In their boldest move yet, the Allies planned out the invasion of North Africa through Operation Torch. With the Americans now onboard, the British had some substantial new-blood to reinforce their war-weary legs. The combined invasion force - numbering some 102 naval vessels - would be comprised of the U.S. Western Task Force, the U.S. Central Task Force and a combined U.S./British Eastern Task Force. Each task force would yield between 23,000 and 39,000 troops for the all-out invasion of North Africa - the first step required in retaking Europe proper.
Though many U.S. generals preferred an all-out invasion of the European mainland, American President Franklin Roosevelt trusted his counterpart, British Prime Minister Winston Churchill, in establishing a second front across Northern Africa first. The move, if successful, would contain German expansion in Europe, block vital shipping lanes to Axis forces in the Mediterranean, and provide the Allies with a jumping-off point into the inevitable invasion of Italy en route to Berlin.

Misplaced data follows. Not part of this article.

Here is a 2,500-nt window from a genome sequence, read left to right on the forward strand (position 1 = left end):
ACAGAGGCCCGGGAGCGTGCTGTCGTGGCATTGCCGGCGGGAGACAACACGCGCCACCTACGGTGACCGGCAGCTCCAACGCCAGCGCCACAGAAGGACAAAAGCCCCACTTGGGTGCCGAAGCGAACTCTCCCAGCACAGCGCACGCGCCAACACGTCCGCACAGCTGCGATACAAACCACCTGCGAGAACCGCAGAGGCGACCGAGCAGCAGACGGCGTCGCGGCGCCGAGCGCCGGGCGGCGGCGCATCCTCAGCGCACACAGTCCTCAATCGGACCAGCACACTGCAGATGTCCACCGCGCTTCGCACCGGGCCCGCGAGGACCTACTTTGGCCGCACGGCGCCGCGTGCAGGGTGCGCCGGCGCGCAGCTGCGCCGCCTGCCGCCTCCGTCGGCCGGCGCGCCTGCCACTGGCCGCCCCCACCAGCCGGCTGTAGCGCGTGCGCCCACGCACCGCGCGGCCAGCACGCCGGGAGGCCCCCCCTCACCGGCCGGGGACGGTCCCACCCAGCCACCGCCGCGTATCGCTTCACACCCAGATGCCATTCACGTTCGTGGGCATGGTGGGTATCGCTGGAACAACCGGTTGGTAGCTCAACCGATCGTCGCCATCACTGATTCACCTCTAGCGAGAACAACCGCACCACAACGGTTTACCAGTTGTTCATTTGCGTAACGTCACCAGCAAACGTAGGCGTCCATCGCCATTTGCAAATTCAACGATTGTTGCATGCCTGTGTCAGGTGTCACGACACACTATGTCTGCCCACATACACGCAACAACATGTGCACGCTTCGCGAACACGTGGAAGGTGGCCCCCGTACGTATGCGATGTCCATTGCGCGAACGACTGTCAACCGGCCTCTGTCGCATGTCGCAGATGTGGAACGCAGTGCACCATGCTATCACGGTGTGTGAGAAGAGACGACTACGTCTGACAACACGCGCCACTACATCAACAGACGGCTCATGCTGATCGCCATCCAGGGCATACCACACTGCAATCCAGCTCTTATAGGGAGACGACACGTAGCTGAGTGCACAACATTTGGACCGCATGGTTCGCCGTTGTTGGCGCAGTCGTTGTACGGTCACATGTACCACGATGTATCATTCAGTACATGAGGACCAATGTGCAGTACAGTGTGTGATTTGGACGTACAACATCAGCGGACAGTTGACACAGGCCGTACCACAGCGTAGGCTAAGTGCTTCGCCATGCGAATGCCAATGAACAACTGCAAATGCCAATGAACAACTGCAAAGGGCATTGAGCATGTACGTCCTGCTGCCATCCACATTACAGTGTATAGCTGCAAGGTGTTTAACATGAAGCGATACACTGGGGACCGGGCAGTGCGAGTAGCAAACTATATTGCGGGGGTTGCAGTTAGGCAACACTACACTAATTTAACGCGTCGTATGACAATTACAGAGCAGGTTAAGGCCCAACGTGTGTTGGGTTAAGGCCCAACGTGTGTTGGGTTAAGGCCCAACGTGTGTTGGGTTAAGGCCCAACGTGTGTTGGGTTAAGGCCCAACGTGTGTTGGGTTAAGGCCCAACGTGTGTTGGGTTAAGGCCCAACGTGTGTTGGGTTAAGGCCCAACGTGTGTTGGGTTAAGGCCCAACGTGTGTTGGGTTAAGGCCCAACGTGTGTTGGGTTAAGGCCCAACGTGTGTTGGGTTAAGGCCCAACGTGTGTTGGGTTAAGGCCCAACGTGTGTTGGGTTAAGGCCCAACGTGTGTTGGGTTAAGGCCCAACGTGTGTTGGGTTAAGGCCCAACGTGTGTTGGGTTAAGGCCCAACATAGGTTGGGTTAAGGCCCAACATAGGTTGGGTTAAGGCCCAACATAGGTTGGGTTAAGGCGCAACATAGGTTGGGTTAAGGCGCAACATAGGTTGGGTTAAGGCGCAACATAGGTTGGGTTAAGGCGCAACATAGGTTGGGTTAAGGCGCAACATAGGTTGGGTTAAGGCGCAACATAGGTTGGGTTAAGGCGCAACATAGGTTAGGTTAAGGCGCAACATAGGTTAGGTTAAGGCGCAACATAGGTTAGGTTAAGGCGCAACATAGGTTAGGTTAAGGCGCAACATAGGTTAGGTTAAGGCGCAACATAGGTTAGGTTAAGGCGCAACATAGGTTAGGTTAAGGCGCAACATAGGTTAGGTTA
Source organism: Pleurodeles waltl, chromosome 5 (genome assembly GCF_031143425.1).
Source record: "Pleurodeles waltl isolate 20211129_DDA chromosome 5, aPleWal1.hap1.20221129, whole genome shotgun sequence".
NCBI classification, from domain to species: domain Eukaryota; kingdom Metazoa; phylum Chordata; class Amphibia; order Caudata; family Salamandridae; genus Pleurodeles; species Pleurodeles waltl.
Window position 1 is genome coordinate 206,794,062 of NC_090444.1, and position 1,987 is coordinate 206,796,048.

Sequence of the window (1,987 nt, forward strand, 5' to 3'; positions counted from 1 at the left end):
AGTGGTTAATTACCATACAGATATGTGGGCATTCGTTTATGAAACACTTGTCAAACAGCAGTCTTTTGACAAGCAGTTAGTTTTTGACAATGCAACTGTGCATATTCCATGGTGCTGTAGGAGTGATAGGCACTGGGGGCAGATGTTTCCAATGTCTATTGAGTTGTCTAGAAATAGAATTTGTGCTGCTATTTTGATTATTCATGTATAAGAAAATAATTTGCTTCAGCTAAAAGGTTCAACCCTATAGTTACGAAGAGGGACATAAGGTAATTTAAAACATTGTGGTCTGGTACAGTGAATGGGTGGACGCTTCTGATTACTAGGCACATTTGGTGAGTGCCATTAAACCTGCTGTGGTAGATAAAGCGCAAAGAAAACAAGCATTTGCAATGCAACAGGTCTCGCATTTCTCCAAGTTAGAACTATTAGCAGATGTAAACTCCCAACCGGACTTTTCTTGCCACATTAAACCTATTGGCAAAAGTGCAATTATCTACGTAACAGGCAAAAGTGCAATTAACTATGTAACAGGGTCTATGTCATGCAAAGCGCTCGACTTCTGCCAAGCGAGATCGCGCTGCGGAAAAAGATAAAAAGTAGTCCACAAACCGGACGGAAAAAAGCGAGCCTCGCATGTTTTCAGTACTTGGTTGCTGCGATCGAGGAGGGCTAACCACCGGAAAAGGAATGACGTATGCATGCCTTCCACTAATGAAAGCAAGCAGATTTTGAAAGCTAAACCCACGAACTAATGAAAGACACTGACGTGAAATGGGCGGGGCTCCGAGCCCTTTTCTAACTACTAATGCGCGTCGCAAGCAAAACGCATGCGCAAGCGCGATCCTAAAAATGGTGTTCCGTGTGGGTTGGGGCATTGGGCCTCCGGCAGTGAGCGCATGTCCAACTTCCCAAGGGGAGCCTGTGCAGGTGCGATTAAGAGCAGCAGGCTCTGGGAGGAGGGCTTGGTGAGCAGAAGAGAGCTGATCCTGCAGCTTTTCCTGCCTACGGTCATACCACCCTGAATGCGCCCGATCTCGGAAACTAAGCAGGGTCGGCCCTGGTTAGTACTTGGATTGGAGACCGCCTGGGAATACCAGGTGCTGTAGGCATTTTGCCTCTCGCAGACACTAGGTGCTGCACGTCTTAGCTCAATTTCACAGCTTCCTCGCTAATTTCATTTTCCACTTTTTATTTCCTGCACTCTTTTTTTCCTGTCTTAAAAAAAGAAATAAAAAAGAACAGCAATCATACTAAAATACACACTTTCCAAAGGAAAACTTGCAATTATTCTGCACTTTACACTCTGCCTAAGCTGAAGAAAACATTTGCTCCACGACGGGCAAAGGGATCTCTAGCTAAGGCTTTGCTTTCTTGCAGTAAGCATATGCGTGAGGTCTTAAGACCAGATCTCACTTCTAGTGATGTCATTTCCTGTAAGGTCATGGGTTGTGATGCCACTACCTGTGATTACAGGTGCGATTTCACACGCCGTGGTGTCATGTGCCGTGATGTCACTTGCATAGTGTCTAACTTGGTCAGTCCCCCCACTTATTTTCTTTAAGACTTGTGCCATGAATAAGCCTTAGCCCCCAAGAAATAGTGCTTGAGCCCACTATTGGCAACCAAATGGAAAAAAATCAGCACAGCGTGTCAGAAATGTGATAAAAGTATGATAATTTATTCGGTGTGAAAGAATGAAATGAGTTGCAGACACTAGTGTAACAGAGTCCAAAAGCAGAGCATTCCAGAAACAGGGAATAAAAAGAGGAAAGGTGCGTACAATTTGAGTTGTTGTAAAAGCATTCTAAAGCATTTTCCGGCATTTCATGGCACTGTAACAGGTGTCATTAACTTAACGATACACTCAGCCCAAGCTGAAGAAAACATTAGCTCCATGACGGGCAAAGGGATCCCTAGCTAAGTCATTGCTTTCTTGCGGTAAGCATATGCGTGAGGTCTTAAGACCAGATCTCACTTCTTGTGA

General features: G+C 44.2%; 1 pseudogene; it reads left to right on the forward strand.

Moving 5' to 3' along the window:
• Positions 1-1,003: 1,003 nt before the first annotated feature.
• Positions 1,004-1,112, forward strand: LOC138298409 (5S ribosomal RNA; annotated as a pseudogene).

On November 8th, 1942, the landings took place while being supported by air power. Despite the thinking on the Allies part that the French of North Africa would greet them as liberators, pockets of Vichy French soldiers battled it out as hard-core enemies aligned with the Axis. In other places, fighting was not in the cards as areas fell without so much as a shot being fired. The invasions also marked the formal entry of famous American General George S. Patton into the war.
As news of the invasion spread, German General Irwin Rommel - fresh off of his defeat at El Alamein - diverted his Panzer forces to the West. In Germany, Hitler was so enraged by the success of the Allied invasion over his Vichy French allies that he ordered his forces to take the south of France under his control (to this point, Southern France was under the management of Vichy French forces loyal to Hitler's Germany). At the news of this, most all Vichy French forces in North Africa officially surrendered to Allied forces.
For a bulk of the invasion, progress proved relatively steady as strategic routes, cities, and critical airfields all fell under Allied control within time. It was not until the arrival of a more stout German defense that the Allied push became bogged down by November 30th.
The German defense would remain in place into 1943 though the damage to the Axis hold on North Africa was all but done. ©www.SecondWorldWarHistory.com
There are a total of (21) entries in the Timeline of Operation Torch (November 1942). Entries are listed below by earliest date to latest date.